Emerging studies show that certain dietary items protect against the visible signs of aging, but the reality of the North American diet often causes us to shun protective agents found in foods and beverages. Research shows that we live in denial about our own dietary habits, assuming that we generally eat healthy, while it is “everybody else” that needs a change. We hope the candid discussions in this article about diet and the visible signs of aging will encourage you to make a change, to make the foods and drinks that protect against skin aging the rule, rather than the exception, and to minimize your intake of foods that attack the long-term health of the skin layers.
The problem is not just the foods we eat – but also how we prepare them. Often articles in magazines and on websites are devoted to healthy skin foods, yet there is no discussion about how food preparation impacts the health of the skin and its aging process. We will introduce you to an entirely new concept that is ignored by beauty experts, even those who claim to be nutrition experts: Advanced Glycation End-products, or aptly named AGEs, in foods that are cooked on high heat in the absence of moisture. These food-based AGEs cause inflammation and oxidative stress and attack your collagen.
With the recipes provided by Tokyo native Yoshiko Sato, we will help you end this vicious AGE nutritional cycle by taking a leaf out of Japanese food preparation. Until now, beauty experts have focused primarily on the fact that too much dietary sugar could cause collagen-damaging glycation in the skin. As you will see, turning off the oven, using a steamer, and poaching, boiling, simmering, or stewing your foods can go a long way in the effort to maintain a youthful and glowing appearance. In the coming years, we expect AGEs in food to be considered as important as the food’s fat or sugar content.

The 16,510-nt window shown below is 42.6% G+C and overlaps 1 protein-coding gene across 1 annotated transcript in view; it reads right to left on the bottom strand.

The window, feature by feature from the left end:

The intestinal tract is an organ that can make or break youthful skin. For more than a century, researchers have made connections among healthy gut bacteria, healthy skin, and the aging process itself. It may seem implausible that your gut could have anything other than a minimal impact on the condition of the skin. Yet in many ways, so-called friendly intestinal-tract bacteria can positively influence skin health and minimize chemicals that promote the development of visible signs of aging. We will discuss these complex pathways in straightforward and understandable terms. By the time you are finished with the gut-skin article, you will agree that yogurt, fermented foods, and other sources of good bacteria are the skin’s best friend. Any book that attempts to discuss nutritional skin care – or nutritional aspects of any disease, for that matter – in the absence of stress and lifestyle considerations is an incomplete work.